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Our MSc Occupational Therapy (pre-registration) programme helps you to develop the knowledge, skills and attributes to enable you to work with clients of all ages who have physical, mental health or learning difficulties. Read more
Our MSc Occupational Therapy (pre-registration) programme helps you to develop the knowledge, skills and attributes to enable you to work with clients of all ages who have physical, mental health or learning difficulties. If you already have a degree, and have carried out some relevant experience, then this programme could be your route into occupational therapy.

This pre-registration course is a two-year accelerated programme which enables you to take advantage of interprofessional learning (IPL), encouraging professionals to learn with and from each other – an understanding that helps to ensure you have the expertise to respond adequately and effectively to the complexity of your clients’ needs, and ensures that care is safe, seamless and of a high standard.

Central to the philosophy of our programme is the value attached to ‘occupation’ and ‘activity’ as a means to achieving the health and wellbeing of individuals, which enhances their quality of life, thus enabling them to achieve their desired goals.

Placement Opportunities

In order to prepare you for the work-place and enrich your learning, we organise the practice placement education for you with multi-professional health care teams in a wide range of settings. You will gain experience of working as part of a multidisciplinary team with people who have physical and mental health care needs.

Over a thousand hours will be spent in the practice environment, where you will apply the theory and practice of occupational therapy.

Whilst on placement you will have an educator allocated to you, and contact with a member of the academic team.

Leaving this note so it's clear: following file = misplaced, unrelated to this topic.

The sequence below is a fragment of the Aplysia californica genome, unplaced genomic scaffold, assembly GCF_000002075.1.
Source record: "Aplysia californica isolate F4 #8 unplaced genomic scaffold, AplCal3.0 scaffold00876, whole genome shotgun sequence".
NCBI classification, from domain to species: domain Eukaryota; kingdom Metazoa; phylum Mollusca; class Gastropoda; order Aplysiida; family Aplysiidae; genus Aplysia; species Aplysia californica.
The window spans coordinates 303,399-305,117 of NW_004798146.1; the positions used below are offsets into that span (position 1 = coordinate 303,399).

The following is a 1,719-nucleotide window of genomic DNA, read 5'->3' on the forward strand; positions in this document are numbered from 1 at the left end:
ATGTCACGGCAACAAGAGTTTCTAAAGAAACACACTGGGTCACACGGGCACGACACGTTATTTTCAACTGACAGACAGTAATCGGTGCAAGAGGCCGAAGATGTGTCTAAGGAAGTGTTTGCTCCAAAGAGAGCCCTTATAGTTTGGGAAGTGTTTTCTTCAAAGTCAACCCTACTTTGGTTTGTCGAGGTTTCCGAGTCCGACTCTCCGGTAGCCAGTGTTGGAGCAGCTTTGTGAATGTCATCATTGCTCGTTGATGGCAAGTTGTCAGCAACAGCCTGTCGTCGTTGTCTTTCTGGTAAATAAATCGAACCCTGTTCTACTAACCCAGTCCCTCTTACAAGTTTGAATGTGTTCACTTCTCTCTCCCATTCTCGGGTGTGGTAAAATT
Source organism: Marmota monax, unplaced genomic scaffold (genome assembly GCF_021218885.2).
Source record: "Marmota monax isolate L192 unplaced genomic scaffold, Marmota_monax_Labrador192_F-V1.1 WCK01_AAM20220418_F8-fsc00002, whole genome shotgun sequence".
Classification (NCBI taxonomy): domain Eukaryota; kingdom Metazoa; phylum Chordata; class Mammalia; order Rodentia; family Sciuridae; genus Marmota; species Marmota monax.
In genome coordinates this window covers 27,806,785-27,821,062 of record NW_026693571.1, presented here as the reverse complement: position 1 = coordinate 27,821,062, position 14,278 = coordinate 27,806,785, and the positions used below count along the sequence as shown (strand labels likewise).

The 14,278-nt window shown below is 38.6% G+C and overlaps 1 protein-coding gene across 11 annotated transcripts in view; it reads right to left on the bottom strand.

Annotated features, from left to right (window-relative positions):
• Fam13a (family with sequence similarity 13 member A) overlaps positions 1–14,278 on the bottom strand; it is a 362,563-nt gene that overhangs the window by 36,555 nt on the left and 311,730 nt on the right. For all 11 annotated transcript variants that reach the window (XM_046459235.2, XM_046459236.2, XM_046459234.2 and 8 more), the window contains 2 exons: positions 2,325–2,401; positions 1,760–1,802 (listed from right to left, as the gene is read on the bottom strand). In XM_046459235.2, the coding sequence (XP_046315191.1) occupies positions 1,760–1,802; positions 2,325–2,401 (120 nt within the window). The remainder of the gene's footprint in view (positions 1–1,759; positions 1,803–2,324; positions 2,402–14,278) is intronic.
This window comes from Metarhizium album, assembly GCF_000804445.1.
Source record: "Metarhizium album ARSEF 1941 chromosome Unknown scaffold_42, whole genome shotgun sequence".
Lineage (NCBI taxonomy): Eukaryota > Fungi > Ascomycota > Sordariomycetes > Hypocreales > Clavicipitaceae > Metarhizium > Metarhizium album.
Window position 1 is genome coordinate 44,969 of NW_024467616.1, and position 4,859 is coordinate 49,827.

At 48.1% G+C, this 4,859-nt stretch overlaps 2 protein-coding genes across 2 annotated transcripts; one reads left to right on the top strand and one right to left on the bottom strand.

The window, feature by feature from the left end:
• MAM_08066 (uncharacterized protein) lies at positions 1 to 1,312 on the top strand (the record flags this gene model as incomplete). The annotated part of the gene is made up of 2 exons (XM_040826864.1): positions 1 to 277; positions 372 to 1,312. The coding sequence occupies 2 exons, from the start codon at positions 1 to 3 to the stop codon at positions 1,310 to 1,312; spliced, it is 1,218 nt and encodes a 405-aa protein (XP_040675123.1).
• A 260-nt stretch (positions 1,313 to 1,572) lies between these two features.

Placements encompass a variety of multidisciplinary health and social care settings based within the NHS, the Private Sector, Social Services, Voluntary Organisations and Primary Health Care Services.

Professional accreditation

Completing our course enables you to become an occupational therapist, and makes you eligible to apply for registration with the Health and Care Professions Council (HCPC) and professional membership of the College of Occupational Therapists (COT).

HCPC registration is required to work as an occupational therapist in the UK, and once you are registered you are able to practice in a wide variety of clinical settings.

We are committed to embedding the NHS Constitution Values (which are strongly reflected in our University values) into everything we do. They define the behaviours and expectations of all our staff and students underpinning the work we do in the university, clinical arena and other workplaces.

We understand that not all of our students and staff are employed within the NHS, but these values uphold the underlying principles of excellent care as a standard and as such we expect that anyone who has any aspect of their work which ultimately cares for others will aspire to uphold these values.

For us, involving not only our students but service users, experts by experience, carers and NHS/non NHS professionals in the creation and delivery of all programmes is vital.

Our expert staff

A unique feature of our School is that most of our staff work or have worked within clinical practice. This enhances our grasp of the contemporary links between academic research, the major issues of the day and real-life practice.

Occupational Therapy is taught by registered experienced staff with a variety of different backgrounds. The course is led by Dr Wendy Bryant, who is also the university’s subject lead for occupational therapy. Wendy practised as an occupational therapist in a range of health and social care settings from 1984 until becoming an academic in 2003. She was awarded the UKOTRF Institute of Social Psychiatry Scholarship for research into mental health service-user experiences of occupational therapy facilities in an acute mental health unit in West London.

We also have expertise in the areas of dementia, occupation therapy for children, and the assistance of dogs in treatments. Specialist guest lecturers additionally lend external expertise to our academic staff.

Specialist facilities

Within our School of Health and Human Sciences, we have a range of specialist clinical laboratories and IT facilities to assist you with the effective learning and acquisition of new skills; for students of our MSc Occupational Therapy, we have a specialist lab at our Colchester Campus which provides you with access to kitchen, bedroom, and wheelchair facilities to help develop your skills in helping people in the home.